5 Tips For Psychology Freshers

1. Get involved

The psychology courses at Lincoln are unique in that they are structured almost entirely around student experience. We have course reps (for single honours, forensic and clinical) for each year group, who feedback suggestions and comments from students to staff. Students can also get involved with research projects, as both research assistants and participants. The SONA system at Lincoln advertises current projects for students to sign up as participants. By third year, you need 60 SONA credits to be able to use undergraduates in your dissertation, so these are worth collecting early. They allow you to gain an insight into what conducting research at the university is like and make you venture out into university territory that you otherwise may not visit before third year (we have a sleep lab and a baby lab in the School of Psychology!)

2. Get to know the library

In your first couple of weeks at university, take a stroll around the library. You may have had a whistle-stop tour of the university facilities in fresher’s week, but take an hour out to explore it yourself. It’ll be worth it – I promise. The psychology section is huge and there are books on just about anything. My biggest piece of advice is this: don’t limit yourself to the literature on your module reading lists. The library is a treasure chest of exciting and interesting content and there is always more to learn. Have a wander around the floors and make a note of any room numbers that look particularly good for studying. The third floor is the only silent floor and is peaceful in the evening time (they dim the lights at around 6pm every night). All seminar/group rooms in the library can be booked by students; these are especially useful for group projects and meetings. To book a room, visit the Psychology Subject Site on Blackboard or click this link.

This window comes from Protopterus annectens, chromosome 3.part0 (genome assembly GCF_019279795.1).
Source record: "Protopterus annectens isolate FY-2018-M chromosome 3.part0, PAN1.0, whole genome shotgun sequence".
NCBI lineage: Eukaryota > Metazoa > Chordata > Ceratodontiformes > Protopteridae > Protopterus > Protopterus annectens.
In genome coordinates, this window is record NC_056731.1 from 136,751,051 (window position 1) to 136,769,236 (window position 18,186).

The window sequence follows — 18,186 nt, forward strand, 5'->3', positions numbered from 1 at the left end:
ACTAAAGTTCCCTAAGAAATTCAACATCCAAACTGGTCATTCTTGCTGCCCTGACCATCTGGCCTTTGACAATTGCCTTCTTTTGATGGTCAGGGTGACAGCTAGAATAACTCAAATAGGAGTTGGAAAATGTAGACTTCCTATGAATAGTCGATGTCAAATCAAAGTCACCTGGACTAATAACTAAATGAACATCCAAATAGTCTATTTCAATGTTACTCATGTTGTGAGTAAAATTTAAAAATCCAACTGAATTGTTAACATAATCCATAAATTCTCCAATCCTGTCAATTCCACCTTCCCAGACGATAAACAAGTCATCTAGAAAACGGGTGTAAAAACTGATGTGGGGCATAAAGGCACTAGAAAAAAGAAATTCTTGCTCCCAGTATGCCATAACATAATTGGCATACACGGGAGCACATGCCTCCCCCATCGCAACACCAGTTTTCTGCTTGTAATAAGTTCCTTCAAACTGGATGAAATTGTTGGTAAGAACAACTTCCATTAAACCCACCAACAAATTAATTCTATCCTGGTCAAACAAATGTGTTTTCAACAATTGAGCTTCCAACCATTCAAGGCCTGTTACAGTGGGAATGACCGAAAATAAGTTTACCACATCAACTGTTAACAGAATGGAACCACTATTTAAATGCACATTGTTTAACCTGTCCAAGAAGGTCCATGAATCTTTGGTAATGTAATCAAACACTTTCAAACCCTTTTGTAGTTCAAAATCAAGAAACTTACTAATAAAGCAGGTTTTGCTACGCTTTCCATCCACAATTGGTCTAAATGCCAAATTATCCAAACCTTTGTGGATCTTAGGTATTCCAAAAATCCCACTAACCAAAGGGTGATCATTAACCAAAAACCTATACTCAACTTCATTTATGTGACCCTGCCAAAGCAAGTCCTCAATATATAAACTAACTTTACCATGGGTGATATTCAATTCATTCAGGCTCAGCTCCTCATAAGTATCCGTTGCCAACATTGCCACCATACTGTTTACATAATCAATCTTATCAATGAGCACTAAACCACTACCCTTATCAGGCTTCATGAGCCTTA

3. Ask questions

If you don’t understand something, if something is unclear, if you need extra information, or if you have a point to make about a certain topic, please speak up. This doesn’t necessarily mean sticking your hand up in the middle of a lecture (scary), but it could mean making use of the subject discussion board on Blackboard, using the social media pages, or emailing a lecturer. Most modules allow students to post anonymously on the discussion boards, and chances are, other students may have the same question.

4. Take a tour around Lincoln

Caramel lattes from Bunty’s Café got me through the majority of first year. Lincoln is different to other bigger universities because it is a very close-knit community. Generally, there is little need for taxis or public transport because everything is within walking distance. Journey up to the top of Steep Hill and explore the streets off the beaten track in Lincoln. There are bars and coffee shops and lots of comfortable places to start tackling an essay or reading for a module. Because of Lincoln’s small size, it can be tempting to stay only within a stone’s throw of the university, but there is a lot to explore beyond the high street and the campus. Hartsholme Park is great if you fancy a walk to de-stress around exam time and there are nice boutique shops off the streets of Steep Hill.

5. Join the BPS

The Chair of the BPS Student Committee (who is a current undergraduate at Lincoln!) encourages first years to join the BPS. She says “membership of the BPS allows students to gain some real-world perspective to the course. It also offers a sense of community. We have some exciting events coming up, including a fresher’s BPS pizza party and a ‘beyond the lecture theatre’ events series. The BPS student magazine PsychTalk allows students to put pen to paper and write about their own opinion of psychology. The Psychologist magazine is a monthly publication which discusses the most up to date psychological news (and the BPS Research Digest keeps you up to date with newest research findings). Events are nationwide and allow students to think about what being a psychologist really means.

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